Plane & Pilot
Monday, October 1, 2007

$500 Per Month?

You can own an airplane on a budget

“Okay, then prove it,” he prodded me. I never shirk from a good challenge, or a direct order from the Big Guy. So, in the spirit of a TV-reality-show challenge, I decided to find out: Can a person afford a decent airplane on $500 per month? Here goes…

First, let’s look at the costs and see if we can make this work. Certain airplane costs are fixed, which means you spend the money whether you fly or not; other costs are variable, which means they vary according to how much you fly, like gas or maintenance reserves. Let’s start with the biggest fixed cost: the purchase price and monthly payment.

Twenty-thousand dollars buys a good airplane. A recent Trade-A-Plane listed 174 airplanes for sale at $20,000 or less. These included Stinsons, Luscombes, AirCoupes, Cessna 120/140s, Tri-Pacers, Pacers, Piper Tomahawks, Cessna 150s, a few really tired Beech Bonanzas, and a few Cessna 172s with high-time engines and other assorted maladies.

Because finances will be tight, let’s avoid older, quirky, problematic airplanes. Because of the cost to recover fabric and replace old wood, let’s avoid fabric and wood airplanes. There are many types of under-$20,000 airplanes, and even more opinions as to what’s the “best” under-$20,000 airplane, but for simplicity of upkeep, age, insurance, ease of flying and maintenance costs, let’s set our goal to stay with as new and as simple as possible.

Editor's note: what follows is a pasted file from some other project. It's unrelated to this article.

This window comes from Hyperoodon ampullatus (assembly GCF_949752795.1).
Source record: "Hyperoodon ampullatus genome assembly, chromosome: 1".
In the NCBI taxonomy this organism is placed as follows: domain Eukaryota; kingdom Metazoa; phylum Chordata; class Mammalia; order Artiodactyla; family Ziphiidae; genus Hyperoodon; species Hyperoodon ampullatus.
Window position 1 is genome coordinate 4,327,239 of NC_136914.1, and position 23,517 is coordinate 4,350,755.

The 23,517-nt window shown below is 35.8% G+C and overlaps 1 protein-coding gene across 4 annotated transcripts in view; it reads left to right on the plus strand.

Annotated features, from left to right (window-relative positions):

From experience, my picks for this equation are the Piper PA38 Tomahawk and Cessna 150. Both meet all the objectives, and you can easily buy a really good one for $20,000 or less. Note: As finances permit, we can always trade up, or become more adventurous within our budget. Right now, let’s concentrate on a positive experience within the prescribed budget and with the fewest maintenance headaches or flying-skill challenges.

Most airplanes today are financed, even the corporate jets. Some simple calculations show that $20,000 will run approximately $145 per month. I began calling all the normal outlets for aircraft financing to get started. I was prepared. I had my last two years’ tax returns in hand and a copy of my latest credit report, which showed I was a pretty good guy, and I was prepared to fill out a lot of forms and get the money. Flying, here we come!


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